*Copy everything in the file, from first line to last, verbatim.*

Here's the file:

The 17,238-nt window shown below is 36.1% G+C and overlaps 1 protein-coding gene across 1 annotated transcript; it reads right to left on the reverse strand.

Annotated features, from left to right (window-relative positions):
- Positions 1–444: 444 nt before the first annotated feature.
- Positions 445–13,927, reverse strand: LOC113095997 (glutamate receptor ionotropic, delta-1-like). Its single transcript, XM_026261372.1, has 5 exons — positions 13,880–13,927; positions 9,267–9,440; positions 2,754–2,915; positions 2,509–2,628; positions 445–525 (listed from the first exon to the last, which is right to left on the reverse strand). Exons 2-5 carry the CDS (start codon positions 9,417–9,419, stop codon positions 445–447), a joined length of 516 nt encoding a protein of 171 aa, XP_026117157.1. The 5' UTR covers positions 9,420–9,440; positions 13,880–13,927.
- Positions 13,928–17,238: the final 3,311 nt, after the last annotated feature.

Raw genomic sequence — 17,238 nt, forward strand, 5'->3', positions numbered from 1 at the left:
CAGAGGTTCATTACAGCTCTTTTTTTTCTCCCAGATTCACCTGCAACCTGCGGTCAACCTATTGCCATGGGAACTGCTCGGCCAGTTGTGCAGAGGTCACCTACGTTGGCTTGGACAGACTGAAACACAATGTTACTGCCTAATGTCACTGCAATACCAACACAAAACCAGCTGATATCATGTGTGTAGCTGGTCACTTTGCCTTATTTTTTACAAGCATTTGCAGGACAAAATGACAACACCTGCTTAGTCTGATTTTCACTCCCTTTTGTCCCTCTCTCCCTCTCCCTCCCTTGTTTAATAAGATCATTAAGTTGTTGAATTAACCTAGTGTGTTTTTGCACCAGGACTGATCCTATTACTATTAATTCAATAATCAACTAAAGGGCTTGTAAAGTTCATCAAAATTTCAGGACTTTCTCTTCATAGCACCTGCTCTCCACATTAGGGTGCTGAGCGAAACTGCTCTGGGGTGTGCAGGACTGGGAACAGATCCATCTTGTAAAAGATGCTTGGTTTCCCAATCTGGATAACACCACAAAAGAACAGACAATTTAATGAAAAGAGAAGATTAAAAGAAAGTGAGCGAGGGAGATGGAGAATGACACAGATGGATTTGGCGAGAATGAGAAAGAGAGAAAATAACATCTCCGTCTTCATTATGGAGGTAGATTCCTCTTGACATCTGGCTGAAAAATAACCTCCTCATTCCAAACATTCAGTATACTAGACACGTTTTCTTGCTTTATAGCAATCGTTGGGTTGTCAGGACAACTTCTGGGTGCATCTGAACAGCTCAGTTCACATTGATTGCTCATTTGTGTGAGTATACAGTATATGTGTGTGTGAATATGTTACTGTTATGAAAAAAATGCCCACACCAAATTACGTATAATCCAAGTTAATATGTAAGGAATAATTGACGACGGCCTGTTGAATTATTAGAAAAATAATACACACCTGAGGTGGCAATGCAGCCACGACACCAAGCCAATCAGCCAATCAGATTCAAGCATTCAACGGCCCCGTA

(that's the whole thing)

The 17,238-nt window shown below is 36.1% G+C and overlaps 1 protein-coding gene across 1 annotated transcript; it reads right to left on the reverse strand.

Annotated features, from left to right (window-relative positions):
- Positions 1–444: 444 nt before the first annotated feature.
- Positions 445–13,927, reverse strand: LOC113095997 (glutamate receptor ionotropic, delta-1-like). Its single transcript, XM_026261372.1, has 5 exons — positions 13,880–13,927; positions 9,267–9,440; positions 2,754–2,915; positions 2,509–2,628; positions 445–525 (listed from the first exon to the last, which is right to left on the reverse strand). Exons 2-5 carry the CDS (start codon positions 9,417–9,419, stop codon positions 445–447), a joined length of 516 nt encoding a protein of 171 aa, XP_026117157.1. The 5' UTR covers positions 9,420–9,440; positions 13,880–13,927.
- Positions 13,928–17,238: the final 3,311 nt, after the last annotated feature.

Raw genomic sequence — 17,238 nt, forward strand, 5'->3', positions numbered from 1 at the left:
CAGAGGTTCATTACAGCTCTTTTTTTTCTCCCAGATTCACCTGCAACCTGCGGTCAACCTATTGCCATGGGAACTGCTCGGCCAGTTGTGCAGAGGTCACCTACGTTGGCTTGGACAGACTGAAACACAATGTTACTGCCTAATGTCACTGCAATACCAACACAAAACCAGCTGATATCATGTGTGTAGCTGGTCACTTTGCCTTATTTTTTACAAGCATTTGCAGGACAAAATGACAACACCTGCTTAGTCTGATTTTCACTCCCTTTTGTCCCTCTCTCCCTCTCCCTCCCTTGTTTAATAAGATCATTAAGTTGTTGAATTAACCTAGTGTGTTTTTGCACCAGGACTGATCCTATTACTATTAATTCAATAATCAACTAAAGGGCTTGTAAAGTTCATCAAAATTTCAGGACTTTCTCTTCATAGCACCTGCTCTCCACATTAGGGTGCTGAGCGAAACTGCTCTGGGGTGTGCAGGACTGGGAACAGATCCATCTTGTAAAAGATGCTTGGTTTCCCAATCTGGATAACACCACAAAAGAACAGACAATTTAATGAAAAGAGAAGATTAAAAGAAAGTGAGCGAGGGAGATGGAGAATGACACAGATGGATTTGGCGAGAATGAGAAAGAGAGAAAATAACATCTCCGTCTTCATTATGGAGGTAGATTCCTCTTGACATCTGGCTGAAAAATAACCTCCTCATTCCAAACATTCAGTATACTAGACACGTTTTCTTGCTTTATAGCAATCGTTGGGTTGTCAGGACAACTTCTGGGTGCATCTGAACAGCTCAGTTCACATTGATTGCTCATTTGTGTGAGTATACAGTATATGTGTGTGTGAATATGTTACTGTTATGAAAAAAATGCCCACACCAAATTACGTATAATCCAAGTTAATATGTAAGGAATAATTGACGACGGCCTGTTGAATTATTAGAAAAATAATACACACCTGAGGTGGCAATGCAGCCACGACACCAAGCCAATCAGCCAATCAGATTCAAGCATTCAACGGCCCCGTA